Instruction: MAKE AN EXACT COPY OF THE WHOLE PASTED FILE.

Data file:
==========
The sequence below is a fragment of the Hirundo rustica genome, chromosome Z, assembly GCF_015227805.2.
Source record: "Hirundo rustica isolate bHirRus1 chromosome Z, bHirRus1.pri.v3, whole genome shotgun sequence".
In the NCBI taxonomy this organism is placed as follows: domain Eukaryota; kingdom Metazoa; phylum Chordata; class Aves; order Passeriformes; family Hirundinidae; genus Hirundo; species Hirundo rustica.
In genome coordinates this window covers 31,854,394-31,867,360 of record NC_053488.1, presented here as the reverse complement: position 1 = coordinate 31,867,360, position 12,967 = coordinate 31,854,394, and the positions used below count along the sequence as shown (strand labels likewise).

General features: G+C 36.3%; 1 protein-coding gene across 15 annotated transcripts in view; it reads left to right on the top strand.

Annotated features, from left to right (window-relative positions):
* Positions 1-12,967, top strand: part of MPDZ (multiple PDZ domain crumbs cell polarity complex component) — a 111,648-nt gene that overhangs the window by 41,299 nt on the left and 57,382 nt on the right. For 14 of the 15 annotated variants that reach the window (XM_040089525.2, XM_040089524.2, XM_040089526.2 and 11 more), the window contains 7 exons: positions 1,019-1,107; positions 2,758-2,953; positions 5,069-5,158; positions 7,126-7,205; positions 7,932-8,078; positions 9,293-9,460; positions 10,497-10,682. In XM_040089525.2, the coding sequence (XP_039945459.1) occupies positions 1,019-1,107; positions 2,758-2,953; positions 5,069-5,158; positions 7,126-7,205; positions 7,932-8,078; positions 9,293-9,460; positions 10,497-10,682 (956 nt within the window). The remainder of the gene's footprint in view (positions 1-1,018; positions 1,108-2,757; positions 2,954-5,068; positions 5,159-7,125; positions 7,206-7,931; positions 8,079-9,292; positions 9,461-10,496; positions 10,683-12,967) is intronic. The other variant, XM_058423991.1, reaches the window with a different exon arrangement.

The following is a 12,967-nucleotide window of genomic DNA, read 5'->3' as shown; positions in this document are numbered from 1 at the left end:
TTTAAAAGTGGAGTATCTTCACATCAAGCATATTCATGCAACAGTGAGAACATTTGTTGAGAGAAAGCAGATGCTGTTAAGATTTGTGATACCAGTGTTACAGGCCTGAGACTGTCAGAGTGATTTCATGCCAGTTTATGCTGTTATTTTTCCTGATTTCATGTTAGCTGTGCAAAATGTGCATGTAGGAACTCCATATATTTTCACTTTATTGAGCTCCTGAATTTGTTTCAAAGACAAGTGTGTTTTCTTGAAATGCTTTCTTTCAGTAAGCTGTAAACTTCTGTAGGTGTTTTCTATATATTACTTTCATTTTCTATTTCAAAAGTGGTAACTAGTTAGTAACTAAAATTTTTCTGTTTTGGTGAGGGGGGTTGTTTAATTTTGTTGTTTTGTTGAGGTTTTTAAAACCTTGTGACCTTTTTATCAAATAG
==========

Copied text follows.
The sequence below is a fragment of the Hirundo rustica genome, chromosome Z, assembly GCF_015227805.2.
Source record: "Hirundo rustica isolate bHirRus1 chromosome Z, bHirRus1.pri.v3, whole genome shotgun sequence".
In the NCBI taxonomy this organism is placed as follows: domain Eukaryota; kingdom Metazoa; phylum Chordata; class Aves; order Passeriformes; family Hirundinidae; genus Hirundo; species Hirundo rustica.
In genome coordinates this window covers 31,854,394-31,867,360 of record NC_053488.1, presented here as the reverse complement: position 1 = coordinate 31,867,360, position 12,967 = coordinate 31,854,394, and the positions used below count along the sequence as shown (strand labels likewise).

General features: G+C 36.3%; 1 protein-coding gene across 15 annotated transcripts in view; it reads left to right on the top strand.

Annotated features, from left to right (window-relative positions):
* Positions 1-12,967, top strand: part of MPDZ (multiple PDZ domain crumbs cell polarity complex component) — a 111,648-nt gene that overhangs the window by 41,299 nt on the left and 57,382 nt on the right. For 14 of the 15 annotated variants that reach the window (XM_040089525.2, XM_040089524.2, XM_040089526.2 and 11 more), the window contains 7 exons: positions 1,019-1,107; positions 2,758-2,953; positions 5,069-5,158; positions 7,126-7,205; positions 7,932-8,078; positions 9,293-9,460; positions 10,497-10,682. In XM_040089525.2, the coding sequence (XP_039945459.1) occupies positions 1,019-1,107; positions 2,758-2,953; positions 5,069-5,158; positions 7,126-7,205; positions 7,932-8,078; positions 9,293-9,460; positions 10,497-10,682 (956 nt within the window). The remainder of the gene's footprint in view (positions 1-1,018; positions 1,108-2,757; positions 2,954-5,068; positions 5,159-7,125; positions 7,206-7,931; positions 8,079-9,292; positions 9,461-10,496; positions 10,683-12,967) is intronic. The other variant, XM_058423991.1, reaches the window with a different exon arrangement.

The following is a 12,967-nucleotide window of genomic DNA, read 5'->3' as shown; positions in this document are numbered from 1 at the left end:
TTTAAAAGTGGAGTATCTTCACATCAAGCATATTCATGCAACAGTGAGAACATTTGTTGAGAGAAAGCAGATGCTGTTAAGATTTGTGATACCAGTGTTACAGGCCTGAGACTGTCAGAGTGATTTCATGCCAGTTTATGCTGTTATTTTTCCTGATTTCATGTTAGCTGTGCAAAATGTGCATGTAGGAACTCCATATATTTTCACTTTATTGAGCTCCTGAATTTGTTTCAAAGACAAGTGTGTTTTCTTGAAATGCTTTCTTTCAGTAAGCTGTAAACTTCTGTAGGTGTTTTCTATATATTACTTTCATTTTCTATTTCAAAAGTGGTAACTAGTTAGTAACTAAAATTTTTCTGTTTTGGTGAGGGGGGTTGTTTAATTTTGTTGTTTTGTTGAGGTTTTTAAAACCTTGTGACCTTTTTATCAAATAG